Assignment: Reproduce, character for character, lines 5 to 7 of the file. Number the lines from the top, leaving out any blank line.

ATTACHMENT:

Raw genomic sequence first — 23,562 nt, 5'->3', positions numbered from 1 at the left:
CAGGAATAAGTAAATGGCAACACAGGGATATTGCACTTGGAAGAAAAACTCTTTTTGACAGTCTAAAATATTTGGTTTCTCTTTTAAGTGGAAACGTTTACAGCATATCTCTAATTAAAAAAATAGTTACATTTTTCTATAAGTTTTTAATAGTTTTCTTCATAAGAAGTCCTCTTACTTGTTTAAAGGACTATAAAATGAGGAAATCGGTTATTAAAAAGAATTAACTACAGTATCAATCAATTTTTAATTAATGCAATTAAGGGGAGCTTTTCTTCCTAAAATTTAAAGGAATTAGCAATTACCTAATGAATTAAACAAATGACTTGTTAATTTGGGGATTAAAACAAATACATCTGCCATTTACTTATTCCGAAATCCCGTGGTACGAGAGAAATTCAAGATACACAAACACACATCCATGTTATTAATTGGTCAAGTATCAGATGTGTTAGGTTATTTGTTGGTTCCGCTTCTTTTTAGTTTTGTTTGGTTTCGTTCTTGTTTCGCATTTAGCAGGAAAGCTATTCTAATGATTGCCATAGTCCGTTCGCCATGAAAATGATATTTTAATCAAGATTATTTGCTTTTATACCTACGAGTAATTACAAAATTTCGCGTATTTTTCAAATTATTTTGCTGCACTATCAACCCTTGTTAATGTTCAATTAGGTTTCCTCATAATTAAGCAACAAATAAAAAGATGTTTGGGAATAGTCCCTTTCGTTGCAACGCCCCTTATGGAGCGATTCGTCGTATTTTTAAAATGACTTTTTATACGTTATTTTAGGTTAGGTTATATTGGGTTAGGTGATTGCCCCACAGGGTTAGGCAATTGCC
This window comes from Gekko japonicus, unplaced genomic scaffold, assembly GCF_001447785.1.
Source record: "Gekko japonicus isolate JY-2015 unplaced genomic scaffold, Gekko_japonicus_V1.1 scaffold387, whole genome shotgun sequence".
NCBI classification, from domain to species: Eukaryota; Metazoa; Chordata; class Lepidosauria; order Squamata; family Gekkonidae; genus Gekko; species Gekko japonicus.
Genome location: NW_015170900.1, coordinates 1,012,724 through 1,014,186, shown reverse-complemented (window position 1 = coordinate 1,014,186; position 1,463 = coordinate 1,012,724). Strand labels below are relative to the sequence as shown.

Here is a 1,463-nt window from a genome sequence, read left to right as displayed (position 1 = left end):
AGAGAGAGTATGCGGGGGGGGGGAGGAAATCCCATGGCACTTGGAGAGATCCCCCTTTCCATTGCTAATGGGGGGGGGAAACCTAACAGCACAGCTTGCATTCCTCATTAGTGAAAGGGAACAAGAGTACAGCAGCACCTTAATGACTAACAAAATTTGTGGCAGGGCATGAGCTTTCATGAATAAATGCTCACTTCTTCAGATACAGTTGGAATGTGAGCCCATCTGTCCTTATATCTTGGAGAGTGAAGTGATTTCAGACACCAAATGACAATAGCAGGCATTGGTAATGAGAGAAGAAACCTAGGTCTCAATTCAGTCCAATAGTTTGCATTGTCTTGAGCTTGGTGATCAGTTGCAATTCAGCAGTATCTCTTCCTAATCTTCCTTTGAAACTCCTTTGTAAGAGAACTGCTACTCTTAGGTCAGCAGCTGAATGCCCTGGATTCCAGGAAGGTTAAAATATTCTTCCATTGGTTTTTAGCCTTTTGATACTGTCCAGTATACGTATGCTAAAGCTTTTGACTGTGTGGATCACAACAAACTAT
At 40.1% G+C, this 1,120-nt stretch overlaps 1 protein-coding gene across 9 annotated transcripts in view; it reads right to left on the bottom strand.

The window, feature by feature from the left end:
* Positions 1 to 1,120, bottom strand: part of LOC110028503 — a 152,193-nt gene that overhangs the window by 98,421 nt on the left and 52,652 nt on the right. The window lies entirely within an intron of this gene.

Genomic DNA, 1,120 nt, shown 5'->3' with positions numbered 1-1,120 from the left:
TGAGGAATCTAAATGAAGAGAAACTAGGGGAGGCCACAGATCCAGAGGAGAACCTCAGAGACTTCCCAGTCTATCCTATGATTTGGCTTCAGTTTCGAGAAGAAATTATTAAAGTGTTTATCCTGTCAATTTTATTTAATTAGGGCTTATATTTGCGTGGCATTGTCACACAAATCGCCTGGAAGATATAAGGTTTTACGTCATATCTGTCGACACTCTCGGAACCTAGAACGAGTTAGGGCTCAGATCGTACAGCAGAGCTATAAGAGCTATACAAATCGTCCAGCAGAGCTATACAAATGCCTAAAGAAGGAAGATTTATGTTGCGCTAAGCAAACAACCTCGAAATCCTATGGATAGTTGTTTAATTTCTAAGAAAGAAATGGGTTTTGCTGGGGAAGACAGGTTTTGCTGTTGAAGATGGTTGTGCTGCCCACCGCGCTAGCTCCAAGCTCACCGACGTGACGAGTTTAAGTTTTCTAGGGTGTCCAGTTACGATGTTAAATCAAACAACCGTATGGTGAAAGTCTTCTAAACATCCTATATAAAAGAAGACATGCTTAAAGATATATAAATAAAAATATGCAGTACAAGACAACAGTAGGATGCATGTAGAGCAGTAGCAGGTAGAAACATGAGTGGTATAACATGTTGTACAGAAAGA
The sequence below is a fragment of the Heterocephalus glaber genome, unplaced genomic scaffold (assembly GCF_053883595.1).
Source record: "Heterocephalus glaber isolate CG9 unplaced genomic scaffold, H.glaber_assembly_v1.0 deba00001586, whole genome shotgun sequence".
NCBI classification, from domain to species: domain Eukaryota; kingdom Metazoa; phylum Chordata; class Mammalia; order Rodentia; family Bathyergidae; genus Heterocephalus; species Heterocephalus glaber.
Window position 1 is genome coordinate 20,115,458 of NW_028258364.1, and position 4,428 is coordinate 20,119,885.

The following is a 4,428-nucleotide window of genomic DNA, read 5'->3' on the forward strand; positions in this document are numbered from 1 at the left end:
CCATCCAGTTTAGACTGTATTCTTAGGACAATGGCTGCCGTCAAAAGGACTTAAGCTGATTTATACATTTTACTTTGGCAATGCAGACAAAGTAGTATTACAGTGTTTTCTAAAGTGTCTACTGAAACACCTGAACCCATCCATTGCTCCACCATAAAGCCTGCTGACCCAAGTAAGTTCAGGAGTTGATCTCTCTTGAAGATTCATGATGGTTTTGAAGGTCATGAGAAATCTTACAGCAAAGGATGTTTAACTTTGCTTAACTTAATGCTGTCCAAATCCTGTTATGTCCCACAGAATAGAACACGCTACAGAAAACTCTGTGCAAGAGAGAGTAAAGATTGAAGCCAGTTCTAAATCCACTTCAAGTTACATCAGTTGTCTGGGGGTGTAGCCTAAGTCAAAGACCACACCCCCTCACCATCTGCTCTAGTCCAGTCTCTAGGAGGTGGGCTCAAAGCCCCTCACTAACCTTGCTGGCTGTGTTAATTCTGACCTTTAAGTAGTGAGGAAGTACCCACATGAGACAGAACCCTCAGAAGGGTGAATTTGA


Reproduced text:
NCBI classification, from domain to species: Eukaryota; Metazoa; Chordata; class Lepidosauria; order Squamata; family Gekkonidae; genus Gekko; species Gekko japonicus.
Genome location: NW_015170900.1, coordinates 1,012,724 through 1,014,186, shown reverse-complemented (window position 1 = coordinate 1,014,186; position 1,463 = coordinate 1,012,724). Strand labels below are relative to the sequence as shown.

Here is a 1,463-nt window from a genome sequence, read left to right as displayed (position 1 = left end):